Sunday

Review: We'll Always Have Paris by Jennifer Coburn

I don't get to travel very much, and so travel books are the way I get to live vicariously through others. I've never read Jennifer Coburn before so I literally just stumbled across the book on the shelf and I read the back of the book just based on the title. I'm a sucker for a book about Paris.

The book details a series of trips that Coburn took with her daughter Katie over a period of years starting when she was young. Coburn always believed that she would die at a young age - she discusses that and her relationship with her father and other issues in the course of the book, which is ultimately as much about that aspect of her life as it is about traveling, about the experience of travel, and about learning about her child through these experiences.

Coburn manages to convey the romance and the excitement and the awe of travel in a way that I could ultimately relate to. Having said that she never shies away from her own shortcomings or failings or how she gets sick almost every trip and while delirious and puking, thinks that this was all a horrible idea and she never should have come.

It helps that her daughter comes off as the greatest travel companion ever and an easy-going child who must be the envy of most adults. There's a scene early on where Coburn describes the arrival of a hamburger at a cafe in Paris, which is topped with a sunny side up egg. The eight year old shrugs and eats it. Later she's wearing a pink beret around Paris and sketching at the museums and honestly just comes across as a lot of fun. (Truthfully if all children were like her, more people would probably have kids).

In the end the book's main shortcoming is that the memoir sections of Coburn's youth, her relationship with her father, while insightful and thoughtful, in some ways felt like a different book. Reading it, I understood why it was there, I understood the relationship between the two sections of the book, structurally it made sense, but I didn't feel it. I honestly just enjoyed and was engaged much more with the "present" as Coburn is traveling and dealing with her daughter.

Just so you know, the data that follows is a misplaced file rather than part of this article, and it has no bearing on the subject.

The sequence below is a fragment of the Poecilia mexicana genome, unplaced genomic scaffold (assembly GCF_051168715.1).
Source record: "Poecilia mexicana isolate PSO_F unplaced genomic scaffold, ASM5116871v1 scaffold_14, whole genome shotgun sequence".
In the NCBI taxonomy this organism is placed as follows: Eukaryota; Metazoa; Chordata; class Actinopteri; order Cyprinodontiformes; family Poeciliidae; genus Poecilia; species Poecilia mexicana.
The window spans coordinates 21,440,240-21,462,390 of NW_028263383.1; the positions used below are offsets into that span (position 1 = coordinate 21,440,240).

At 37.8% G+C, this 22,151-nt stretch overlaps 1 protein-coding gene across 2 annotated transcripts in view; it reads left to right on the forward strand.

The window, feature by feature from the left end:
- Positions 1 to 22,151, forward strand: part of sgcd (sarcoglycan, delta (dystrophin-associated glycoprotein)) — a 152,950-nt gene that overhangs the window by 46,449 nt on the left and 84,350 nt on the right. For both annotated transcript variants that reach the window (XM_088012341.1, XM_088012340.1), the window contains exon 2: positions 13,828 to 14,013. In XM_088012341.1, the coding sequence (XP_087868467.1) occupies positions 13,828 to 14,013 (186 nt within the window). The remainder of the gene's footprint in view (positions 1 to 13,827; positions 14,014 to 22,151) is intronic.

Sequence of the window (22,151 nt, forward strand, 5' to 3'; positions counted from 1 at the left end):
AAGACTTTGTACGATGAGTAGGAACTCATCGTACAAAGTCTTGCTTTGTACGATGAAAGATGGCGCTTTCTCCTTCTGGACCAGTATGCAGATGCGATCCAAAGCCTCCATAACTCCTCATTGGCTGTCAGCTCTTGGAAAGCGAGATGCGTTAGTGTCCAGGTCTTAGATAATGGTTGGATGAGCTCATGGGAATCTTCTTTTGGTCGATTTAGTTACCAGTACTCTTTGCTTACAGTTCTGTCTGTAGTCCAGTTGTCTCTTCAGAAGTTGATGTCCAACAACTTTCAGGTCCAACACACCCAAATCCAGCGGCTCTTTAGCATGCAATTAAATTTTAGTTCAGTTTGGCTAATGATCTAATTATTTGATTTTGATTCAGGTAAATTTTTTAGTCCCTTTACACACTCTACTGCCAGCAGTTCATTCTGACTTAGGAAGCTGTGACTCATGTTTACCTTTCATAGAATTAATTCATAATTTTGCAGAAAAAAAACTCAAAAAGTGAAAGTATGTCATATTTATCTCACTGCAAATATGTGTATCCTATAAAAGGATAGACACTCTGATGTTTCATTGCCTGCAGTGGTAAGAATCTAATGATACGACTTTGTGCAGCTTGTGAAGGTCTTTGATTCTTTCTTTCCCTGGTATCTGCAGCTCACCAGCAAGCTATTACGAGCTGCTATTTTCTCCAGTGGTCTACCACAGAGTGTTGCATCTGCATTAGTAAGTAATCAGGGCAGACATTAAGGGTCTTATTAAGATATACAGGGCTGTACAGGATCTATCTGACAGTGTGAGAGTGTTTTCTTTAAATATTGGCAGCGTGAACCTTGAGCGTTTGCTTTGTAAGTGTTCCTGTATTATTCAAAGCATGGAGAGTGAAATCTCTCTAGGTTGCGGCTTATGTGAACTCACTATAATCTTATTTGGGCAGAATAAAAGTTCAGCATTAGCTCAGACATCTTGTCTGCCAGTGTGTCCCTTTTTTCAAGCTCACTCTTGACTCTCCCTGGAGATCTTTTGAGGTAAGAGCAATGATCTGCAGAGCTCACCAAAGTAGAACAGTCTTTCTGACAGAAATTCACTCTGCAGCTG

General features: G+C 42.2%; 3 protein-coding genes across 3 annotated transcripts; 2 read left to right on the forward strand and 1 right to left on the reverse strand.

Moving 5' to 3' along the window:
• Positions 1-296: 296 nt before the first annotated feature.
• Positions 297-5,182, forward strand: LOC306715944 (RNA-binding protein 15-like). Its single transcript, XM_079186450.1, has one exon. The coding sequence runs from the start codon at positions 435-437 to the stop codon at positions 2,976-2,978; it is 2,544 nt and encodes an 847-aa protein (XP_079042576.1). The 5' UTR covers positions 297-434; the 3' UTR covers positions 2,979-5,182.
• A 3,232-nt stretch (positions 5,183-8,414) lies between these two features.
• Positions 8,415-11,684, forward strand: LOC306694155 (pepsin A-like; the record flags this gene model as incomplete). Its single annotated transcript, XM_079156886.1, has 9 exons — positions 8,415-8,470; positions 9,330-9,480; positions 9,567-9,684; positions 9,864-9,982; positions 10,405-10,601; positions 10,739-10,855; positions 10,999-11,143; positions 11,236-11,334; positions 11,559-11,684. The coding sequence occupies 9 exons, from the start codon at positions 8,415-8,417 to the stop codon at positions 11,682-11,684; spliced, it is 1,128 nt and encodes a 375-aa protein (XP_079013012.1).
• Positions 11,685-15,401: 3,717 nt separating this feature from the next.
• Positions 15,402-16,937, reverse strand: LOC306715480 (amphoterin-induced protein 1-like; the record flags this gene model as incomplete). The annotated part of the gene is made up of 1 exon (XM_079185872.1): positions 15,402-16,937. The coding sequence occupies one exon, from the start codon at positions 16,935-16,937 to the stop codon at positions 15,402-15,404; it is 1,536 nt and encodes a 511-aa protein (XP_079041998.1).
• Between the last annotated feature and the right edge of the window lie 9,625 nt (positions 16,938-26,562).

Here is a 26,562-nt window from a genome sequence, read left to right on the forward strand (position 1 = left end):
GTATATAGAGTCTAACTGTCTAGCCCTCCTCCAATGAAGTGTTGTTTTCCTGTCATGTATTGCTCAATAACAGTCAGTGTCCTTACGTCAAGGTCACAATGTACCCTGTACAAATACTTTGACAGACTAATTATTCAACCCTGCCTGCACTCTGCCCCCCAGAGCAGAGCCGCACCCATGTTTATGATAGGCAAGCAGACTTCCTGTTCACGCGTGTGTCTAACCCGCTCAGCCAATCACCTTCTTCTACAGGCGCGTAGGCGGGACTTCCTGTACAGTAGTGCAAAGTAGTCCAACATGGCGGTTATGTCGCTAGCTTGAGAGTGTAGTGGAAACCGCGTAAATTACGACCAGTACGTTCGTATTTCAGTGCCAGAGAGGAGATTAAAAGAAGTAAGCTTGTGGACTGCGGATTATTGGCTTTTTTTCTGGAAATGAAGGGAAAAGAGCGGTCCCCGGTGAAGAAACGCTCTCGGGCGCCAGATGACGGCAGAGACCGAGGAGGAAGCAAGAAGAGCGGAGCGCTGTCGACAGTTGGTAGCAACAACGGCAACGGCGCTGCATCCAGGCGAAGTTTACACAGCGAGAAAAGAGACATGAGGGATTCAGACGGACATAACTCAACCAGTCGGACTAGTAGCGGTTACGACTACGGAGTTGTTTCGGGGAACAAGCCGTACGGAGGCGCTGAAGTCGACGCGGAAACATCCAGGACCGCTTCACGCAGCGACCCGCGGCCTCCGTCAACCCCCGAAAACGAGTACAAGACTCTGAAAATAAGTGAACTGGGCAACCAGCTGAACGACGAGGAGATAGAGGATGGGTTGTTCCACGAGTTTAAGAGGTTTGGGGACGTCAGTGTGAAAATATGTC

Over all, though, the book was a joy.

Articles Published the Week of May 8th

Phoebe and Her Unicorn is funny, fantastical, and for creator Dana Simpson, personal.

I think Dana Simpson is making one of the best comic strips currently running. Phoebe and Her Unicorn is genius, quite simply. It's wild and fantastical. It's a strip that a lot of people have compared to Calvin and Hobbes - instead of a boy and a tiger it's a girl and a unicorn - but that doesn't get at the many elements of the strip, the ways that Dana balances them, the inspired mix of the mundane and fantastic, and Dana's sense of humor.

http://www.comicbookresources.com/article/phoebe-her-unicorn-funny-fantastical-creator-dana-simpson-personal

Steven Universe Creator Rebecca Sugar on crafting a show about family, love and aliens

Last month at the MoCCA Festival, I sat down with Rebecca Sugar, the woman behind the hit animated series Steven Universe. She doesn't spill anything about the new season, which launched this week, and I didn't ask for any spoilers, but we spoke about how she thinks about the show, science fiction, intersectional feminism and more.

http://spinoff.comicbookresources.com/2016/05/11/steven-universe-creator-on-crafting-a-show-about-family-love-and-aliens/

Roberta Gregory on Mother Mountain, Wimmen's Comix and Bitchy Bitch

Roberta Gregory has long been a groundbreaking cartoonist. She's been creating great work since the 1970's, though she still remains best known for Bitchy Bitch, the protagonist of her long running series Naughty Bits. I spoke with her for my epic article about Wimmen's Comix for The Comics Journal and here we talk about her career and what she's working on now.

http://www.comicsbeat.com/interview-roberta-gregory-on-mother-mountain-wimmens-comix-bitchy-bitch/

Azzarello, Bisley and Floyd craft a heavy metal quest in the violently funny Alpha King

I've heard about 3 Floyds Brewing Company, though never drank the beer - they're a regional brewery and I haven't been through Indiana for a while - and now Nick Floyd has teamed up with Brian Azzarello and Simon Bisley to make a comic book inspired by the labels, designs and mythology behind the brewery. I'm a fan of all of them so I got the chance to get them on the phone together and talk about the project.

http://www.comicbookresources.com/article/azzarello-bisley-floyd-craft-a-heavy-metal-quest-in-violently-funny-alpha-king


Articles Published the Week of May 1st

Dean Haspiel's The Red Hook creates its own superhero ecosystem in Brooklyn

I'm a big fan of Dean Haspiel and I've interviewed him for years about a wide range of projects. His new big project is The Red Hook, a free weekly webcomic which is part of Haspiel's larger project of "New Brooklyn." I visited his studio in April and we sat down and talked about the project, how it began, the way his thinking about Brooklyn has changed over the years and trying to add some fun and romance into superhero comics.

http://www.comicbookresources.com/article/haspiels-the-red-hook-creates-its-own-superhero-ecosystem-in-brooklyn


Celebrate Free Comic Book Day with Wicks and Chad's "Science Comics"

First Second Books has launched a new imprint this year, Science Comics, and they're taking part in Free Comic Book Day this year to promote the line and asked two of their cartoonists - Maris Wicks and Jon Chad - to create new short comics about their books in the series, Coral Reefs and Volcanoes.

http://www.comicbookresources.com/article/celebrate-free-comic-book-day-with-wicks-chads-science-comics